Valkee and University of Oulu Publish the First Clinical Trial on Bright Light Therapy Channeled via ear Canals in Seasonal Depression
HELSINKI, Finland, February 14, 2012 /PRNewswire/ --
Valkee (http://valkee.com), the inventor of the bright light headset, and scientists from the University of Oulu published the first results of the clinical and neurobiological research program conducted since 2007, on human brain's light sensitiveness. The clinical trial, published in Medical Hypothesis, studied therapeutic effects of bright light channeled into the human brain via the ear canal.
"There is no conclusive evidence that light therapy is only transmitted through the eyes. On the contrary, in mammals, a significant amount of light penetrates the skull and reaches the brain. The brain has photoreceptive proteins such as encephalopsin, and physiological influences have been measured by extra ocular light exposure. Therefore, we challenged the existing paradigm by showing that the brain-targeted bright light therapy via the ear canal is an effective mechanism to relieve seasonal depression", comments Juuso Nissilä, Valkee's co-founder and chief scientist.
In the published trial, patients received 8-12 minutes of 6.0-8.5 lumen bright light daily into both ear canals for four weeks with a medical Class II(a) device manufactured by Valkee Ltd, called bright light headset. The daily administration time was personalised at the study clinic.
"The results are strong and promising. 92 % of the patients with severe seasonal affective disorder achieved full remission measured by the self-rated BDI-21 questionnaire. With the psychiatrist-rated HAMD-17 questionnaire, 77 % of the patients achieved full remission", comments Professor Markku Timonen, MD, PhD, and the lead investigator for the published trial at the University of Oulu. The full remission criteria was BDI-21 and HAMD-17 sum score ≤ 7.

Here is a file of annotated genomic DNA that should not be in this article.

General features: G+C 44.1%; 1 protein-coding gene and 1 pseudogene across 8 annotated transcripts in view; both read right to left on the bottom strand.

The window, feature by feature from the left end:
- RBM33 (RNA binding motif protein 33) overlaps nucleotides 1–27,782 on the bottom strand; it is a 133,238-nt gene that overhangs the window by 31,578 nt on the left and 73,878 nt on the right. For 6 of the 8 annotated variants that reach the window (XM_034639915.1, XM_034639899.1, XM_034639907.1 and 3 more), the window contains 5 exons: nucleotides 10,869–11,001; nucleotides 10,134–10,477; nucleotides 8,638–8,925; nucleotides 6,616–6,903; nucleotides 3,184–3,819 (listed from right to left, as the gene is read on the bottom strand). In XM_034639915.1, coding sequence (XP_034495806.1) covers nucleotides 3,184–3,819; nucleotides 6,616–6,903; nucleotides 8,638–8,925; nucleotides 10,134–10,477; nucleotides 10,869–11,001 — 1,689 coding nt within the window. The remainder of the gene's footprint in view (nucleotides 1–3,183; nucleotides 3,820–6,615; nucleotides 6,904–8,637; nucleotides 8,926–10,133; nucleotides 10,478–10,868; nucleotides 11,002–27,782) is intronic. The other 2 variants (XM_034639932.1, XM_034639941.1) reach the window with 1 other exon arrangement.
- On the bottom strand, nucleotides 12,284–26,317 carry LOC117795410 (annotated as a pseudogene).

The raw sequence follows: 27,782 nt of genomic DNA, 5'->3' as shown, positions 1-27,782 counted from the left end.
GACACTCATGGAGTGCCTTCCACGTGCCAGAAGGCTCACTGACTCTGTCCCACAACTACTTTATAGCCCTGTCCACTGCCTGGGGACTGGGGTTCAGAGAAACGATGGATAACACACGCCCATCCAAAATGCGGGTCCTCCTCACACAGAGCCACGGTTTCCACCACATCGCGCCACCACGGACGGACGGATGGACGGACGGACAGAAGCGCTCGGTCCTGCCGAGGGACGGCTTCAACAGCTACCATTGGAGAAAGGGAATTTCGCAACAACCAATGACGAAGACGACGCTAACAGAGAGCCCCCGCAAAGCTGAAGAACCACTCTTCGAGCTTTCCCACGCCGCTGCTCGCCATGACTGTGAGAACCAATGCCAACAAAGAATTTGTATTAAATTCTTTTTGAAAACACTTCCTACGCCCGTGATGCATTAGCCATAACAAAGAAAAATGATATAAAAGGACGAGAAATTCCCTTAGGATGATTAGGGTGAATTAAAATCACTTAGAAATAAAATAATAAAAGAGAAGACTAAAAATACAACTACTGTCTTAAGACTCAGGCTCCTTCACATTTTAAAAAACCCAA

Valkee introduced its bright-light headset in August 2010 and has today broad user base. Being based on cross-functional science in neurology, biology, psychiatry and physiology in University of Oulu, Finland, Valkee is a CE-certified Class II (a) medical device under the EU regulations.
Publication details: Timonen M et al. Can transcranial brain-targeted bright light treatment via ear canals be effective in relieving symptoms in seasonal affective disorder? - A pilot study. Med Hypotheses (2012), doi:10.1016/j.mehy.2012.01.019
The Valkee (http://valkee.com) bright light headset channels bright light direct to the human brain via the ear canal to prevent and cure depression, mood swings and circadian-rhythm disorders such as jetlag. In clinical trials, 9 of 10 patients suffering from severe seasonal affective disorder - also known as winter blues - experienced total relief from their symptoms in 4 weeks with a daily 8-12 minute dose. Valkee is based on scientific studies carried out since 2007 and is a CE-marked Class II(a) medical device. More information and for the online shop with international delivery http://valkee.com
About the University of Oulu
The University of Oulu, one of the largest universities in Finland, is an international research and innovation university engaged in multidisciplinary basic research and academic education. The University cooperates closely with industry and commerce, and has broad connections with hundreds of international research and educational institutions. The study fields include Humanities, Education, Economics and Business, Science, Medicine, Dentistry, Health Sciences, and Technology. For more information visit http://www.oulu.fi/english/
About Valkee's scientific program
Valkee (http://valkee.com) and University of Oulu have since 2007 studied human brain photosensitivity and its therapeutic applications in curing depression and sleep disorders and jetlag. Prior to these two clinical trials in seasonal affective disorder, Valkee has presented that the human brain responds to light via ear canal (fMRI data on activation of brain networks presented at ISMRM 2011) and that the human brain, not just the visual system, is sensitive to light (localization of OPN3 photoreceptor proteins broadly in 18 brain sites presented at Scandinavian Physiology Society Annual Meeting 2011). The existing paradigm suggests that light therapy is only effective when transmitted through the eyes. The results of the clinical trial now being published in Medical Hypothesis challenge this.